Dry weather hits 35 provinces

A total of 35 provinces have been hit by the seasonal drought but authorities say they are better prepared this year with backup water supplies.

  • Published: 23/02/2013 at 03:55 PM
  • Newspaper section: topstories

People in as many as 25,014 villages are currently being affected by dry conditions, according to Chatchai Promlert, the director-general of the Disaster Prevention and Mitigation Department.

Mr Chatchai said Prime Minister Yingluck Shinawatra had ordered state agencies to be prepared in advance for dry conditions, which occur with varying degrees of severity nearly every year between January and May.

The Lam Takong reservoir is currently filled to just 35% of its capacity. (Post file photo)

Officials have been preparing since October with a "2P" - prevention and preparation - strategy under a "single command" management system, he said on the "Yingluck Government Meets the People" programme on NBT on Saturday.

State agencies have refilled water in 49,000 public water tanks nationwide, with a combined 100 million litres, for household use as needed, he added.

Mr Chatchai said the government had already spent 889 million baht to ease potential drought problems.

Natural Resources and Environment Minister Preecha Rengsomboonsuk said water pumps were ready in every province. In the event that the dry spell continues until April, the pumps would be deployed to supply water to houses and farmlands.

In addition, he said, the ministry had drilled additional underground wells to ensure there would be enough water for household and agricultural use.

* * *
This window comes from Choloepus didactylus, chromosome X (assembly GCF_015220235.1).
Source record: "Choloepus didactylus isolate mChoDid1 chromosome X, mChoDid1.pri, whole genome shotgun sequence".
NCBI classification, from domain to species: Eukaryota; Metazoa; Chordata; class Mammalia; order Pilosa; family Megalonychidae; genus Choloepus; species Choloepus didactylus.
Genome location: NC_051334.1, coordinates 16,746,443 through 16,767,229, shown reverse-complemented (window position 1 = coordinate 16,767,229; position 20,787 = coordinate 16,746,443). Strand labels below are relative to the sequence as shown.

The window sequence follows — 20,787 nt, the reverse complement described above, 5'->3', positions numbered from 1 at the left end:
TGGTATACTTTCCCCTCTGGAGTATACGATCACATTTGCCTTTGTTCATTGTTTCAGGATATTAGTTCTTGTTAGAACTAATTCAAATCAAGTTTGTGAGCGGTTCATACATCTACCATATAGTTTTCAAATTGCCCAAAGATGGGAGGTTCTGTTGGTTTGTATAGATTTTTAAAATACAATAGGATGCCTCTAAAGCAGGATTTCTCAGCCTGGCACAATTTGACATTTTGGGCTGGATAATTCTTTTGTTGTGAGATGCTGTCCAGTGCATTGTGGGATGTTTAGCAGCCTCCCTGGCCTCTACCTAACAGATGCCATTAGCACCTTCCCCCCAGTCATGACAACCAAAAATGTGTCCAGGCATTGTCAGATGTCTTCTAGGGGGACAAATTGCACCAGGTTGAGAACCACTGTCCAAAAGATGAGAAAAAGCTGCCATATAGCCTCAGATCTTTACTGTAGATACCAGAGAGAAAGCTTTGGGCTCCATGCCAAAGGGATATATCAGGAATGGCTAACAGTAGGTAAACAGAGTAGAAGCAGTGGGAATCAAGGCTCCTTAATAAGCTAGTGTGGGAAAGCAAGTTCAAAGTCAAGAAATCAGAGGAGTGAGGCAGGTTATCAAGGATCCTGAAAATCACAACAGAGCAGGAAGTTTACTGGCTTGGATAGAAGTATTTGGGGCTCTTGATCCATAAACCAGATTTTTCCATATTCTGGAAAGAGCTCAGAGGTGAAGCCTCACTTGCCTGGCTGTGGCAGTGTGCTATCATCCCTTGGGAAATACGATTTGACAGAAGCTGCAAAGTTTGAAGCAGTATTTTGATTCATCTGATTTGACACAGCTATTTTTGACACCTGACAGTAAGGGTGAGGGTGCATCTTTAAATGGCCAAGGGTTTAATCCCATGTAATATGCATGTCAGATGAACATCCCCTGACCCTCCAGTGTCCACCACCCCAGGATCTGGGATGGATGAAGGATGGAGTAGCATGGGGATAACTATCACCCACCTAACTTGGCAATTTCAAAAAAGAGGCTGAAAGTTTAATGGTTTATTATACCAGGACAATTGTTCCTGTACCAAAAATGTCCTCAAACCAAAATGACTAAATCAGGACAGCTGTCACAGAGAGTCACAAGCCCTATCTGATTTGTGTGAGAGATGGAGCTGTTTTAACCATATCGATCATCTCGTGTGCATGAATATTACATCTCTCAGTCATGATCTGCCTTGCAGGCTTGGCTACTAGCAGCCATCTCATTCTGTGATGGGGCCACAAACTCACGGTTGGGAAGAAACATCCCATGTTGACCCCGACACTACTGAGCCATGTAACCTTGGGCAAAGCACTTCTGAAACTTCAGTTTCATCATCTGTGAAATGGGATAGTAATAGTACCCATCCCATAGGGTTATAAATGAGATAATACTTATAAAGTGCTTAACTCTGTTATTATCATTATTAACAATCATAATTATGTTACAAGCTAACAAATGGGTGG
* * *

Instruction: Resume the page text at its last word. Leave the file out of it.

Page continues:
A total of 29 of the 32 districts in Nakhon Ratchasima have been declared drought disaster zones by the provincial governor.

More than 500,000 people in 2,214 villages in these districts were being affected and about 880,000 rai of farmland had been damaged.

In Ban Non Somboon in tambon Maklua Kao in Sung Noen district, 90 households have had no water for daily use, reports said. The village's only source of water, Non Somboon reservoir with a capacity of 42,000 cubic metres of water, has dried up.

Ekachai Prompanchai, chairman of the tambon administration organisation, said five of 20 villages in the sub-district were hard hit and local people had no water for daily use.

His administration has placed large concrete water tanks in each village and asked for water trucks from Army Region 2 to refill the tanks, but more help is needed.

Anumas Thongthaem, director of the Nakhon Ratchasima-based 8th Irrigation Office, said water levels in the province's four main reservoirs were declining.

Lam Takong reservoir now has 110.9 million cubic metres of water, or 35% of its capacity. Lam Phra Phloeng has 59 million cu m (53.8%), Lam Sae 135 million (49%) and Lam Moon Bon 45 million cu m (32%).

However, ML Anumas expressed confidence that water remaining in the four dams would be sufficient for household use in Nakhon Ratchasima municipality.

The municipality needs 500,000 cubic metres a day for producing tap water, or 15 million cu m a month, he said.

Lam Takong still has more than 110 million cubic metres of water and it would be no problem for it to release 30 million for the municipality for two months, he added.

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